On Wednesday, March 26, 2014, NJCJI hosted a training session on civil justice reform for legislative staff, government affairs professionals, and other interested parties. The event featured remarks from NJCJI staff, practicing attorneys, and the business community, all focusing on what civil justice reform actually is and why it is important.


Seth Lamont, CNA Insurance, Inc. and Chairman of NJCJI kicked off the training with a discussion of the real world implications of having a legal climate that is hostile to business. Lamont reminded attendees that New Jersey is one of the most litigious states in the most litigious country in the world. He explained the state’s legal climate plays a critical when businesses are decided where to locate and expand. The first factor businesses look at is the quality of the workforce, and the element of next greatest importance is the state’s legal climate. Legal climate is more important in business citing decisions than tax climate because tax climate is more predictable.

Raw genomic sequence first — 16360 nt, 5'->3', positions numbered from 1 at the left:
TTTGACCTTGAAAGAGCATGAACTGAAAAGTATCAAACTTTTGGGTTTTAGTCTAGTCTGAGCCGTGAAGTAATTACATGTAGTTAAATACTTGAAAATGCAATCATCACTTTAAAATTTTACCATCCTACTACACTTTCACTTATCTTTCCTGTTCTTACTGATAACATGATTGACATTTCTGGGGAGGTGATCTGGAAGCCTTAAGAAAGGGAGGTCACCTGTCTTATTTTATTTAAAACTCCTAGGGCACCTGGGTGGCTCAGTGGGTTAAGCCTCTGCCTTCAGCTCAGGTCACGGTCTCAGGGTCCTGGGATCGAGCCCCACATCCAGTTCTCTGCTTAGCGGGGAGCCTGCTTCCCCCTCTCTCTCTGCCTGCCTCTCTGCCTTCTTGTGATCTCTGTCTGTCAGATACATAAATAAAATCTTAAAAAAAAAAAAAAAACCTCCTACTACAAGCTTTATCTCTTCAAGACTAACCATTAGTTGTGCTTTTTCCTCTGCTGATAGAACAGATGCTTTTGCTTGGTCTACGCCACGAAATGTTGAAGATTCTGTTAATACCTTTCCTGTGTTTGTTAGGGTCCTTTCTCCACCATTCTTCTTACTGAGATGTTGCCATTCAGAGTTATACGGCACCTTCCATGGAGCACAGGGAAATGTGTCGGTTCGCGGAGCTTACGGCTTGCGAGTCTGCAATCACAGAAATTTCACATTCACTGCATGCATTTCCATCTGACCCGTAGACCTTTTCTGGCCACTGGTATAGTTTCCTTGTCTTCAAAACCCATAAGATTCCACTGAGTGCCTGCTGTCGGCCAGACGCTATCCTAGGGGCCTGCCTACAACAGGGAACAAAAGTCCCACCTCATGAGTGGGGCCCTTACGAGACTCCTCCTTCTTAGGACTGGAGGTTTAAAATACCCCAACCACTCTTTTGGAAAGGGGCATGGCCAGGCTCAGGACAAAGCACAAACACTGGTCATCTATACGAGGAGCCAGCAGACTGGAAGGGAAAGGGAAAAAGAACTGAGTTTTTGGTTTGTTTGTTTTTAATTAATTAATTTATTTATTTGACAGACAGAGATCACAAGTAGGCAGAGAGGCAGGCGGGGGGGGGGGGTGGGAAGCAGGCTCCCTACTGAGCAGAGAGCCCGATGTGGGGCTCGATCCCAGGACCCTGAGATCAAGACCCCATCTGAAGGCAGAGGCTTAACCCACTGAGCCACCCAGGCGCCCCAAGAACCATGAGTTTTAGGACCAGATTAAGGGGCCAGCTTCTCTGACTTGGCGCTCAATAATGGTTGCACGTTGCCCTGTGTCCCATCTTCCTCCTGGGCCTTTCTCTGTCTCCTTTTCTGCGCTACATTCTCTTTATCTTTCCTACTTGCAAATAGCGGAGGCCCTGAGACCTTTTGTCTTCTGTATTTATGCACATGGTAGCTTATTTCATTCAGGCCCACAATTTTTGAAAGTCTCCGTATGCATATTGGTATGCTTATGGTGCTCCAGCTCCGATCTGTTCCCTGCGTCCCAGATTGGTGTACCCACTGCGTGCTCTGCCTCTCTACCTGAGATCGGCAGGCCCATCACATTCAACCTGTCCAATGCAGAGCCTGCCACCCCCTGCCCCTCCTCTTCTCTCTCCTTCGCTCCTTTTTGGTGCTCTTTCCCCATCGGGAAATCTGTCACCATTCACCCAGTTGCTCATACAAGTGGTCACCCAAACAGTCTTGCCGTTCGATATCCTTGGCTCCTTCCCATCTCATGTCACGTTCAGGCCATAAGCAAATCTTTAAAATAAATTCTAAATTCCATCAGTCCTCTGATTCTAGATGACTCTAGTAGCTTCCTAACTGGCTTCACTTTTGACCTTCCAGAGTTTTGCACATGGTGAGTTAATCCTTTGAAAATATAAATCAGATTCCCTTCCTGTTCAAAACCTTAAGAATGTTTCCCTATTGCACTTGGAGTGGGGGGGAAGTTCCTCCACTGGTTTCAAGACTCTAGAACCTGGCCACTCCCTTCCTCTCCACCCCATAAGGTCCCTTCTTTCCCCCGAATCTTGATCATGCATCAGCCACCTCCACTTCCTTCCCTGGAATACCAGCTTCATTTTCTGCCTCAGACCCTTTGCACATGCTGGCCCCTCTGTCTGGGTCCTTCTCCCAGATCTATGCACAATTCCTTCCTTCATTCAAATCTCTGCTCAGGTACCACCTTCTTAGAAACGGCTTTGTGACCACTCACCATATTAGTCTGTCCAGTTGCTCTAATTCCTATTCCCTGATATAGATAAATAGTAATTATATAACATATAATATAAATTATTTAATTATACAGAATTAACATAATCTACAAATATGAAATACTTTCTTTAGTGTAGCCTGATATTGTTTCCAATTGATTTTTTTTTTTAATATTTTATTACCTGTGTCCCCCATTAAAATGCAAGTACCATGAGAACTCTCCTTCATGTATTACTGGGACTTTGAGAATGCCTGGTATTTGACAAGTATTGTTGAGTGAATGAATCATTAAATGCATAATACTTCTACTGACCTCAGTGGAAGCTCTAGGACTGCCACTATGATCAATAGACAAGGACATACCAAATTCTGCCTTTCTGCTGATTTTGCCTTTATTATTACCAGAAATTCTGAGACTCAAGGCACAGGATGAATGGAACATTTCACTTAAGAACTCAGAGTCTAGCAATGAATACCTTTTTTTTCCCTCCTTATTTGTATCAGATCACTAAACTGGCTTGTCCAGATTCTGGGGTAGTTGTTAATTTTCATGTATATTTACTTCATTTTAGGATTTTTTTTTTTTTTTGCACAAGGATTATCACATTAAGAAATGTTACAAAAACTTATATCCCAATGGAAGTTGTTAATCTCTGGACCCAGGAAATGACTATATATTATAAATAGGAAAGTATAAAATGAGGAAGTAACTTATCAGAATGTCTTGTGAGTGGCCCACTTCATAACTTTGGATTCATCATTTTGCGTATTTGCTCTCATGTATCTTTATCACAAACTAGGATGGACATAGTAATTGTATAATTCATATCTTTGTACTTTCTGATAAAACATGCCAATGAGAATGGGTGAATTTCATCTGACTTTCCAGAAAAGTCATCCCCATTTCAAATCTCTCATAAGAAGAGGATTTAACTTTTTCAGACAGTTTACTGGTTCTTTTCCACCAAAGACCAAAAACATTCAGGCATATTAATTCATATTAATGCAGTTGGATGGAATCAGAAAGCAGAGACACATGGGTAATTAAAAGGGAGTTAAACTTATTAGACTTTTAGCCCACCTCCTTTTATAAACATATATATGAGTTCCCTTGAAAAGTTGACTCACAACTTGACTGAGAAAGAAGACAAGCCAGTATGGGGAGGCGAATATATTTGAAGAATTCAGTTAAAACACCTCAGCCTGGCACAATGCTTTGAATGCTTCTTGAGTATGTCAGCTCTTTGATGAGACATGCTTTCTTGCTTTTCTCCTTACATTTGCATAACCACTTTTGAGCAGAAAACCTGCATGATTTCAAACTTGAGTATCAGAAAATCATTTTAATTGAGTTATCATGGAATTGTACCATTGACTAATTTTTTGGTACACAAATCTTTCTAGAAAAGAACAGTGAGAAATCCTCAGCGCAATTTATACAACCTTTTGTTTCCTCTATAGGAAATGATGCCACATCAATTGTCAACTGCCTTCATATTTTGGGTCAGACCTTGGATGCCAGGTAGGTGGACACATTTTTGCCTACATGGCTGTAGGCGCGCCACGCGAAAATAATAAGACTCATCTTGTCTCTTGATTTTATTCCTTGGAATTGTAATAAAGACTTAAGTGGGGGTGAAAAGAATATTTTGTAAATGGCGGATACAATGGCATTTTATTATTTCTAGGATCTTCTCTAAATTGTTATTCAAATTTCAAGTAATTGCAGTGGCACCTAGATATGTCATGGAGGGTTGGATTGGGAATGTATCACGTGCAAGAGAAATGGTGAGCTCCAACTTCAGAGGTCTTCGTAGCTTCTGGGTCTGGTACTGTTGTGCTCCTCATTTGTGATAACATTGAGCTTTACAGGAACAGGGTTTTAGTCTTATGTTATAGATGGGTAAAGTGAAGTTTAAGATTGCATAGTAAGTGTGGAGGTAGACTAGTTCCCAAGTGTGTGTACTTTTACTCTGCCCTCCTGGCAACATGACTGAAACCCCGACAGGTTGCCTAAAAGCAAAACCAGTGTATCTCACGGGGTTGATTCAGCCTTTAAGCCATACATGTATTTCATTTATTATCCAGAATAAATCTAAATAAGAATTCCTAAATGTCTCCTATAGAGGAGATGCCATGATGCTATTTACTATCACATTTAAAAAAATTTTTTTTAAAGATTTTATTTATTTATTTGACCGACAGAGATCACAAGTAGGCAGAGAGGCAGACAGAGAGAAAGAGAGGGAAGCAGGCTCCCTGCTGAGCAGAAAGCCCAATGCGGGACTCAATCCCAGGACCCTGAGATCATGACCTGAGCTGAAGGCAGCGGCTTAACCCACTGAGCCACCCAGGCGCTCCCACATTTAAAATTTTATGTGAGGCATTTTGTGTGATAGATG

NJCJI’s Chief Counsel, Alida Kass, then briefed the group on how to spot troublesome liability issues in proposed legislation. She laid out four red flags to look for: legislation that amends existing statutes that provide for attorney’s fees and court costs, such as the New Jersey Consumer Fraud Act; regulatory bills that include one-way fee-shifting; the absence of language clarifying that the bill does not create new liability; and new language that has yet to be tested by the courts.


A review of NJCJI’s top legal reform priorities by NJCJI’s President, Marcus Rayner provided an in-depth look at how NJCJI’s legislative agenda is targeted at specific issues that have been identified by New Jersey businesses and lawyers. Click here to view a summary of the Institute’s agenda or to dig deeper on one of the specific topics.


David Osterman, a Partner at Goldberg Segalla a member of NJCJI’s Legal Advisory Board reinforced the need for legal reform in New Jersey by providing examples of real cases he has worked on that have been impacted by the state’s overly broad consumer fraud act and lack of consistent standards when it comes to expert testimony.


A short discussion on how to communicate the importance of legal reform from Emily Kelchen, NJCJI’s Director of Public Affairs, closed out the event. She stressed the importance of talking about specific issues rather than the general concept of legal reform and reminded attendees that NJCJI provides updates on all of the state’s civil justice issues in the weekly NJCJI newsletter, on the NJCJI website, and through Twitter and Facebook.


If you are interested in attending similar trainings in the future or would like a member of the NJCJI staff to speak to your organization, please give us a call at 609.392.6557 or email Marcus, Alida, or Emily.